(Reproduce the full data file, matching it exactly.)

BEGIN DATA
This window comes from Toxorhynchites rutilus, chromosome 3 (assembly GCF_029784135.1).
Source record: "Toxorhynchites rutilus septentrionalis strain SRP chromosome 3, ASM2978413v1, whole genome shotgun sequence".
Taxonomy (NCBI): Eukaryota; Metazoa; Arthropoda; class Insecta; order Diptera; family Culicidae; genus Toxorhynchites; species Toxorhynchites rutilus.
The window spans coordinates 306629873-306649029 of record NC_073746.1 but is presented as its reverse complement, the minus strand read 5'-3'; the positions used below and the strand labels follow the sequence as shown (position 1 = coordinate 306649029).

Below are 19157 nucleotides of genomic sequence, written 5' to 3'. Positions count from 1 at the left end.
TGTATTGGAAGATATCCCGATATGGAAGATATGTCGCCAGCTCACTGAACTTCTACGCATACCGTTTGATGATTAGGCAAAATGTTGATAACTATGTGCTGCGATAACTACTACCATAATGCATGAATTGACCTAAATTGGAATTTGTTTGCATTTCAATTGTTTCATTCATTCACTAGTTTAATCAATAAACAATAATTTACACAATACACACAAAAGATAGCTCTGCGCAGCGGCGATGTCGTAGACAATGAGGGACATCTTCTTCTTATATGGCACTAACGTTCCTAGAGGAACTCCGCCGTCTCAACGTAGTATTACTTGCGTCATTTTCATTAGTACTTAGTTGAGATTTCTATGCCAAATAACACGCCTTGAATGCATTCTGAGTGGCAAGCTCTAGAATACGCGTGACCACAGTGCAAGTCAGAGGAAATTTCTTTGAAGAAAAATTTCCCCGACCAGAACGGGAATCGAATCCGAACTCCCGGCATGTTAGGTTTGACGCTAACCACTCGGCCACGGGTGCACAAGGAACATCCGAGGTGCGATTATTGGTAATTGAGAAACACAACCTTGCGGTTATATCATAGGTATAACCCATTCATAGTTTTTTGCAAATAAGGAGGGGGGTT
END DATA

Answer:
This window comes from Toxorhynchites rutilus, chromosome 3 (assembly GCF_029784135.1).
Source record: "Toxorhynchites rutilus septentrionalis strain SRP chromosome 3, ASM2978413v1, whole genome shotgun sequence".
Taxonomy (NCBI): Eukaryota; Metazoa; Arthropoda; class Insecta; order Diptera; family Culicidae; genus Toxorhynchites; species Toxorhynchites rutilus.
The window spans coordinates 306629873-306649029 of record NC_073746.1 but is presented as its reverse complement, the minus strand read 5'-3'; the positions used below and the strand labels follow the sequence as shown (position 1 = coordinate 306649029).

Below are 19157 nucleotides of genomic sequence, written 5' to 3'. Positions count from 1 at the left end.
TGTATTGGAAGATATCCCGATATGGAAGATATGTCGCCAGCTCACTGAACTTCTACGCATACCGTTTGATGATTAGGCAAAATGTTGATAACTATGTGCTGCGATAACTACTACCATAATGCATGAATTGACCTAAATTGGAATTTGTTTGCATTTCAATTGTTTCATTCATTCACTAGTTTAATCAATAAACAATAATTTACACAATACACACAAAAGATAGCTCTGCGCAGCGGCGATGTCGTAGACAATGAGGGACATCTTCTTCTTATATGGCACTAACGTTCCTAGAGGAACTCCGCCGTCTCAACGTAGTATTACTTGCGTCATTTTCATTAGTACTTAGTTGAGATTTCTATGCCAAATAACACGCCTTGAATGCATTCTGAGTGGCAAGCTCTAGAATACGCGTGACCACAGTGCAAGTCAGAGGAAATTTCTTTGAAGAAAAATTTCCCCGACCAGAACGGGAATCGAATCCGAACTCCCGGCATGTTAGGTTTGACGCTAACCACTCGGCCACGGGTGCACAAGGAACATCCGAGGTGCGATTATTGGTAATTGAGAAACACAACCTTGCGGTTATATCATAGGTATAACCCATTCATAGTTTTTTGCAAATAAGGAGGGGGGTT